Mongolia has made a steady progress in improving the health status of the population over recent decades. The MDG targets for maternal and child health are on track and there is a declining trend in the prevalence of communicable diseases, especially vaccine-preventable diseases.
Noncommunicable diseases such as heart diseases, diabetes, stroke, cancer and injuries have now become the leading causes of morbidity and mortality. Common risk factors associated with unhealthy lifestyle behaviour such as smoking, alcohol use, unhealthy diet and lack of physical activity are now becoming highly prevalent and are the major cause of premature deaths in the productive age group
Environmental factors such as air pollution, poor access to water and sanitation and chemical safety are of public health concern, especially in urban centers. Rapid migration from rural to urban and sub-urban areas has also posed a challenge to health service delivery.
Despite commendable Government efforts to improve the health of the people through comprehensive national health policies, strategies and plans, several key challenges remain to be addressed. Some of these challenges are disparities in health between urban and rural populations, mal-distribution of the health workforce, lack of coordination of stakeholders' input into the health sector and inadequate preparedness and response to health emergencies and disasters.
A strategic agenda has been developed for the next six years (2010-2015) in line with the priorities identified in the Health Sector Master Plan of the Government of Mongolia, and keeping in view the following:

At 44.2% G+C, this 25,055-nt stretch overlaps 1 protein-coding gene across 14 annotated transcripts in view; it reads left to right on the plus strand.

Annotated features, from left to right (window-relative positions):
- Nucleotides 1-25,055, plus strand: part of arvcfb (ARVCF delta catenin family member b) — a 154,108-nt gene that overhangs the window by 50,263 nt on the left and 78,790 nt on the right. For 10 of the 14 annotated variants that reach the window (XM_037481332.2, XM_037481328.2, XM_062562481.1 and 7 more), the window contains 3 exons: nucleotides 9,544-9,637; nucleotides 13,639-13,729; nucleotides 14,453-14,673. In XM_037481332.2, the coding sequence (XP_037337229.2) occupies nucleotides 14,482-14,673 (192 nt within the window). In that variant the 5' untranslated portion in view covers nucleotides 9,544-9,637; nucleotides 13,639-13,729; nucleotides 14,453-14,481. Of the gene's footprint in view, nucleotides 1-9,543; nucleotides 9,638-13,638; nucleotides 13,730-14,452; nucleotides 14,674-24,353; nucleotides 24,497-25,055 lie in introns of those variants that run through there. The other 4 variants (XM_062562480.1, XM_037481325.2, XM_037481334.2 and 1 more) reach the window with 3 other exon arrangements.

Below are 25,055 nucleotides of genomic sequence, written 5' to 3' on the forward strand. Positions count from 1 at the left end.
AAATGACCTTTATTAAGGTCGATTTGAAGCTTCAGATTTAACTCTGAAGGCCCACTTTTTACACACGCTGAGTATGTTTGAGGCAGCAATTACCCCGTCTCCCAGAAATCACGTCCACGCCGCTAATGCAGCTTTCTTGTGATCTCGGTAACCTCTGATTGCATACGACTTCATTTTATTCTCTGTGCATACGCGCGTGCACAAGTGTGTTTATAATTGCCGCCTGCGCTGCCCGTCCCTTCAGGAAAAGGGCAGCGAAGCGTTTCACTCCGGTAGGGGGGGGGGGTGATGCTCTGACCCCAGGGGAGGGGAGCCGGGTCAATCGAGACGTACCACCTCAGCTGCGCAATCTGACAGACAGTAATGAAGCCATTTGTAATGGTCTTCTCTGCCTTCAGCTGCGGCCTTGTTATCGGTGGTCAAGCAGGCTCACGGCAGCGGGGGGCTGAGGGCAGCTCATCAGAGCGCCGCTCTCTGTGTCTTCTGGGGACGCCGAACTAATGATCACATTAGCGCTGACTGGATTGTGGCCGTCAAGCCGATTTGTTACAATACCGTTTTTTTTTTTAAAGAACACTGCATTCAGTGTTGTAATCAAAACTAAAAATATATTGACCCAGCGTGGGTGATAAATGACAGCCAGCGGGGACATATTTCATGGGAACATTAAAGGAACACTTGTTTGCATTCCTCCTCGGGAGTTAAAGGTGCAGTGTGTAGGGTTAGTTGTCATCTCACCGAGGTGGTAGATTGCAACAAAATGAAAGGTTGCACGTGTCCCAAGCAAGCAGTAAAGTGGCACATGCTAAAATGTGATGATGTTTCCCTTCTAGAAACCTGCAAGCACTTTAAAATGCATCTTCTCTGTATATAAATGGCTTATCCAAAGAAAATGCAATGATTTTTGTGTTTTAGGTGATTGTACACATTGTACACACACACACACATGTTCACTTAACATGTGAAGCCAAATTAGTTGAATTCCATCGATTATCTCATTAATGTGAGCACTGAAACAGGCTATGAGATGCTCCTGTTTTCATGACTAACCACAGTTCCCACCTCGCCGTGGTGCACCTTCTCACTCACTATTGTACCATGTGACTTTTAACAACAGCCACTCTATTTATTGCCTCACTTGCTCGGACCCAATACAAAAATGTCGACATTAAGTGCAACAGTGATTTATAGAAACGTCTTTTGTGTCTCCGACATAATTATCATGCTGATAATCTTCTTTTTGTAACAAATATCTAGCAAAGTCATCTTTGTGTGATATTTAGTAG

- Key health and development challenges confronting the country as analyzed by WHO in full consultation with the Government, national stakeholders and partners at country level;
- Contributions to health development by other development partners and identified challenges and gaps in health sector cooperation, recognizing the potential adverse effects of the 2008-2009 severe global financial crisis;
- Lessons from the review of WHO's cooperation over the last Country Cooperation Strategy cycle and beyond;
- WHO's comparative advantage; and
- WHO's General Programme of Work, the strategic objectives in the Medium Term Strategic Plan and other regional and global orientations and priorities.
Five strategic priorities for WHO cooperation have been identified for the CCS covering the next six years:
- Health system strengthening through primary health care;
- Scaling up prevention and control of NCDs, injuries, violence and their determinants;
- Sustaining and accelerating the achievement of health-related MDG targets;
- Strengthening health security, including control of communicable and vaccine-preventable diseases;
- Strengthen environmental health management.